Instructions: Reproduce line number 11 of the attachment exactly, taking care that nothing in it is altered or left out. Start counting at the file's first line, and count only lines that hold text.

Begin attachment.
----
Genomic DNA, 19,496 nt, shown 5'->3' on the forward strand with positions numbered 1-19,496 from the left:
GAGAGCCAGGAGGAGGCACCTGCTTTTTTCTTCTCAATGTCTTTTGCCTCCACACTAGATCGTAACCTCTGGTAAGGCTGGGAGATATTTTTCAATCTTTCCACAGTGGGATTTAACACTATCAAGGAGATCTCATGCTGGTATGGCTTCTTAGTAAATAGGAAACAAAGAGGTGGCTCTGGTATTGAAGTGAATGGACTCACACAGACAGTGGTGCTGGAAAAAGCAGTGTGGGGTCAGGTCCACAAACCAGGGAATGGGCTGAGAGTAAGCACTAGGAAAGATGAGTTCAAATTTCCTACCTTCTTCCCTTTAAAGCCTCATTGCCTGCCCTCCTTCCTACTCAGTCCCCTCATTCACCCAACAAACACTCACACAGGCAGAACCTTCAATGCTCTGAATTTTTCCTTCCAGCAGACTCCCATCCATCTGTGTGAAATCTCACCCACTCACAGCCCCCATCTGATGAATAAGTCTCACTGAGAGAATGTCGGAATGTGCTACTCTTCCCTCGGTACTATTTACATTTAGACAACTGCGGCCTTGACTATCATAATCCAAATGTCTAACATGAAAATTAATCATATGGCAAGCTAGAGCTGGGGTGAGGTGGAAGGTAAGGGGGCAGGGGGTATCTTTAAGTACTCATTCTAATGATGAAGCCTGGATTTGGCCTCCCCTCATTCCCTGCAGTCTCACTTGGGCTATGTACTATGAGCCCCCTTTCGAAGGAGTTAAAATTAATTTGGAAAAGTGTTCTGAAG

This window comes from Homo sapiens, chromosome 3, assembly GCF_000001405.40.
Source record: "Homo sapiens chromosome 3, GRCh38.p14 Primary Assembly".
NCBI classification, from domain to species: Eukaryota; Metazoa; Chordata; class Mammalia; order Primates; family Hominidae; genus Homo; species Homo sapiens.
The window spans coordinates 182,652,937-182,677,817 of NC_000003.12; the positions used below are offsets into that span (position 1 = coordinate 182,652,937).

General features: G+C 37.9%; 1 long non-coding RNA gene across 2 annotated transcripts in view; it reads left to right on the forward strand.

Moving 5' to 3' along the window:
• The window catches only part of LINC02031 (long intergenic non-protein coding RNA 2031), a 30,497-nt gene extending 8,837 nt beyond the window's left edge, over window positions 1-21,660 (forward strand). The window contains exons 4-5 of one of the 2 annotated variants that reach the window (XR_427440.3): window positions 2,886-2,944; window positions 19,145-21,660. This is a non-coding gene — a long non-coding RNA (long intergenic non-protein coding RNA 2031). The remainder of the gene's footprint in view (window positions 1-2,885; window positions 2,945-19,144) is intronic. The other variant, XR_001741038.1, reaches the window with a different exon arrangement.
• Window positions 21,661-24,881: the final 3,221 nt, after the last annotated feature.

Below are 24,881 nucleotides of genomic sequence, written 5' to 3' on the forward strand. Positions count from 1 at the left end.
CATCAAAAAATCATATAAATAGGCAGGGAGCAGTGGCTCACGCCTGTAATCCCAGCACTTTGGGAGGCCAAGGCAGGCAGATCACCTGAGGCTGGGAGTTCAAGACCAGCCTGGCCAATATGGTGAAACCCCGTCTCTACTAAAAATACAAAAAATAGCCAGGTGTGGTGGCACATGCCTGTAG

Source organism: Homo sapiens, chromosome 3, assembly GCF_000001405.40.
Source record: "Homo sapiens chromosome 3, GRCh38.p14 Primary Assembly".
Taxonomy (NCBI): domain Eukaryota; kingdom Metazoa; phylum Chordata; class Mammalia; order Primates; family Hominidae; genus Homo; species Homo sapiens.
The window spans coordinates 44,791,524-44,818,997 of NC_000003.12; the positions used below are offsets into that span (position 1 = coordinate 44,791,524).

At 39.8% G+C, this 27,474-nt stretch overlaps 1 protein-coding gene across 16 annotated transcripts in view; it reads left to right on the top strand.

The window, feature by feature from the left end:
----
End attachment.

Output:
Below are 24,881 nucleotides of genomic sequence, written 5' to 3' on the forward strand. Positions count from 1 at the left end.